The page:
About two years ago I sat across the table from one of my college students when he says this, “I have to tell you something. I’m gay. I know I’m going to hell for feeling this way, but I’ve known since I was in 6th grade. I know I’m choosing hell over heaven, but I don’t know what ales to do.” I had three reactions… my first reaction was laughter. I laughed because it was the last thing I expected…. I laughed because I was prepared for him to tell me that he got someone pregnant. I laughed because I walked with him for the past 10 years and only now he had the courage to tell me this. I laughed because it all made sense now. His attitude throughout Jr. High and High School… his attachments… his friendships… it all flashed before my eyes and it made sense. My laughing made the situation a little less difficult and took some of the pressure off of him.
My second reaction was anger. I was not angry at the fact that he was gay, I was angry that he thought that this was a salvation issue. I was angry that he thought that God hated him… and that this was the thing that was going to determine his salvation. I‘ve been his pastor for 10 years and he did not get that from me… so I quickly stopped him and said, “Wait! You’ve been under my teaching for 10 years and this is what you picked up? I have never ever taught you this… “It wasn’t my teaching that caused him to reach this conclusion, but it was the culture and context. So, I took the time to explain the Gospel to him one more time… to share God’s love and God’s desire for him. I wanted him to remember that salvation is not work/ act based, but salvation is the result of God’s grace and mercy shown on the cross. When I was done, he asked me if I was sure. He said, “Are you sure God still loves me?” I don’t think I’ve ever asked myself that question… or has that thought ever crossed my mind. I continued to say that though I don’t understand his feelings…. And I can’t pretend to understand same sex attraction, I know that I love him and I will stand with him (even if I don’t understand or fully agree). He is welcome in our community… he is part of our family… and I will stand with him, even if it costs me my job (which it might, I’m in the PCA).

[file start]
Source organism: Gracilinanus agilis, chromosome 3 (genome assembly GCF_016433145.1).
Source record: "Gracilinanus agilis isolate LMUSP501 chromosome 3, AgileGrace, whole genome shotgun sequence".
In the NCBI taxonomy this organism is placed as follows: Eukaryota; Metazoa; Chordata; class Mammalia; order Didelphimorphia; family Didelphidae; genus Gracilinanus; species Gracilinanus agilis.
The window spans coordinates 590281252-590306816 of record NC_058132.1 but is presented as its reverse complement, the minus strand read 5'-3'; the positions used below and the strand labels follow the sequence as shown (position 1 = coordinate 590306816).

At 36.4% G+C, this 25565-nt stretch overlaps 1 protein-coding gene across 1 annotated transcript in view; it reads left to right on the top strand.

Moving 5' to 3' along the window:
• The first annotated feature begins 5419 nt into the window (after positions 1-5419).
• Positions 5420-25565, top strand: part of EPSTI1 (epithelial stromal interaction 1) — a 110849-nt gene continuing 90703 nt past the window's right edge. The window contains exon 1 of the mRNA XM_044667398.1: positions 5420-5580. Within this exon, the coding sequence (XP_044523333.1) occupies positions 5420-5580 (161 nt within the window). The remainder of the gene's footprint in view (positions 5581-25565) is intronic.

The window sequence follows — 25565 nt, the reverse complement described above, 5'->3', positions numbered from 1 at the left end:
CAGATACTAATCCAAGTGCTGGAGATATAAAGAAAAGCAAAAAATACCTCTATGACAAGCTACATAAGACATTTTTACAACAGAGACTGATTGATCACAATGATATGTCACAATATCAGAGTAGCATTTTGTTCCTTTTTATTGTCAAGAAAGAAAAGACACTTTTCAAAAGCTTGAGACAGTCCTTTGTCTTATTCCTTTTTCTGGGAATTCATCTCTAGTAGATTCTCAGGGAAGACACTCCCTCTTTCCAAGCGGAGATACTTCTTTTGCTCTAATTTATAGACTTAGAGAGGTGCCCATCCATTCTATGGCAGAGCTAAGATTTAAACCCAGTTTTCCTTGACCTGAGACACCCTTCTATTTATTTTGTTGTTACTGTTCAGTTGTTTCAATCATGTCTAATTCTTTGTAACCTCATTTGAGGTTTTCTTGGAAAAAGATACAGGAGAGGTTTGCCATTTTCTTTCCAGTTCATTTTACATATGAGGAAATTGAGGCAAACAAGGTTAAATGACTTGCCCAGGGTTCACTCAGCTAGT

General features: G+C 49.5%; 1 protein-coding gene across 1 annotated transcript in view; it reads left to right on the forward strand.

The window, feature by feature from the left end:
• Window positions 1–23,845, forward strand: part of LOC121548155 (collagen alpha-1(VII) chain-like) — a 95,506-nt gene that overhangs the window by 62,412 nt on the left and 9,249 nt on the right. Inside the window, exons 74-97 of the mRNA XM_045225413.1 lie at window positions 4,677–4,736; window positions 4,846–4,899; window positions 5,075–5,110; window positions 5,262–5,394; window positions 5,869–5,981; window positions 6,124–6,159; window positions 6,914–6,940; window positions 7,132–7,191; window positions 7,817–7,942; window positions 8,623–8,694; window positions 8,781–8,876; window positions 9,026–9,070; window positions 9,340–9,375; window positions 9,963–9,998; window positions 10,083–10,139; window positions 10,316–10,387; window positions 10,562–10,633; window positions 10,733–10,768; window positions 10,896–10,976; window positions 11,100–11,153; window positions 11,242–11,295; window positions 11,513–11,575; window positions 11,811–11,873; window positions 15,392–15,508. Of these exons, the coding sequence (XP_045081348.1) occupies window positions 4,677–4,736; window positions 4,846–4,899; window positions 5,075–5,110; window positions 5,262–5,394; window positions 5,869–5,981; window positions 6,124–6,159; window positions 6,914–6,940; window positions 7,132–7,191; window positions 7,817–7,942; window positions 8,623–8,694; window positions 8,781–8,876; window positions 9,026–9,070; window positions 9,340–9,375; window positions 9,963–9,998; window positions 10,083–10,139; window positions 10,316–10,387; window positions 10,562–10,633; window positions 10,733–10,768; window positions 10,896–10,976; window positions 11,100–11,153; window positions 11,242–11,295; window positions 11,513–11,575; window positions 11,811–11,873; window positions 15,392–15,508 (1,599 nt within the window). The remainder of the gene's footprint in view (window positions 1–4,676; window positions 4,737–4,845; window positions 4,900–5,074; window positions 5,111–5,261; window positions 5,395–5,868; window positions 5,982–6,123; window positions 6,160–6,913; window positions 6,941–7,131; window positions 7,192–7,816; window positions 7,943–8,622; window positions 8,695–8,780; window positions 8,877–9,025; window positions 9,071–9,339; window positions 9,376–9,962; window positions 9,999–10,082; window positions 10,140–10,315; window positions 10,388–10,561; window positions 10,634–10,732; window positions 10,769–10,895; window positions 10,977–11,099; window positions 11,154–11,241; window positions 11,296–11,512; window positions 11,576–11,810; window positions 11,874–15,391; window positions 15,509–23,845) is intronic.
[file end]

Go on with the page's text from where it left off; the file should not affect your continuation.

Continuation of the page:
My third reaction was the internal conflict that comes with this coming out experience. I remain convinced that the issue of homosexuality is not a salvation issue, but it’s a discipleship issue. It’s about the depth and the intimacy that you can have with God while living a lifestyle that is different than what God intended for you (I cringe inside when I say this). Gosh, I think about all the ways I fall short and all the decisions that I make that seem to be contrary to the “lifestyle” that God had intended for me to live.
I struggle with just how much our sexuality defines us. It’s almost like our self worth is determined by who our sexual partner is, and how many sexual partners we have had. There has to be more to my worth and my personhood than whom I sleep with. I don’t want my sexuality to be the first impression people have of me.
What I really appreciate about Andrew Marin’s book, Love is an Orientation, is the fact that it elevates all of our humanity, not just the gay community.
Martin seems to understand one thing well, that God looks at the heart and He changes the heart… we focus on changed behavior, but that’s secondary to someone’s encounter with God. It takes a lifetime to change behavior. We as a church need to give up trying to fix people, and changing hearts, but rather get in the business of showing God’s love. This doesn’t mean softening our position or theology, but it does mean being patient in understanding that God changes people… and that takes time.
I can’t help but think about Jesus’ reaction to the prostitute. He accepted her. He didn’t agree with her “lifestyle choice” but he reached out to her… and stood up for her, not once her behavior changed, but in the midst of it. Yes, he told her to sin no more, but He tells us the same thing over and over again… sin no more! Do I still sin? Maybe! 🙂
Finally, I end with a few questions…
- Is my sexual identity of more value than my identity in Christ?
- Is the act of having sex the highest form of intimacy… and is it the highest form of expressing love?